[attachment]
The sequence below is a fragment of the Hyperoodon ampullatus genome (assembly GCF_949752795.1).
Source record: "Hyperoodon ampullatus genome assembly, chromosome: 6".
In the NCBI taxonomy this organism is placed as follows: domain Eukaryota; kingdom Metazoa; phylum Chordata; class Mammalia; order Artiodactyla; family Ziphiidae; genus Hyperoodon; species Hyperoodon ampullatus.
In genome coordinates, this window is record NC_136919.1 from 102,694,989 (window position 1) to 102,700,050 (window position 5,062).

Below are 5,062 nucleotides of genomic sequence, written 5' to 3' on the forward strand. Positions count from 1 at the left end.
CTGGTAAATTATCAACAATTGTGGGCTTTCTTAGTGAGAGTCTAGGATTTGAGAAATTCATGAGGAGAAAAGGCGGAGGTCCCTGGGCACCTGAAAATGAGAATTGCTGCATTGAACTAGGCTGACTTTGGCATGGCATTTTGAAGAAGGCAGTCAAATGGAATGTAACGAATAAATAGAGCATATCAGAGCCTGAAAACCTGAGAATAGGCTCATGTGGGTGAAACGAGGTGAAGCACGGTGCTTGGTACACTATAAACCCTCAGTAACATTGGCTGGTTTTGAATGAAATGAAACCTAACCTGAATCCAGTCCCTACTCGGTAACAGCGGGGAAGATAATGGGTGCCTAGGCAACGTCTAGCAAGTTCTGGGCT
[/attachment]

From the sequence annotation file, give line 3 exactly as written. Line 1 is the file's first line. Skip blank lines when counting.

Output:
In the NCBI taxonomy this organism is placed as follows: domain Eukaryota; kingdom Metazoa; phylum Chordata; class Mammalia; order Artiodactyla; family Ziphiidae; genus Hyperoodon; species Hyperoodon ampullatus.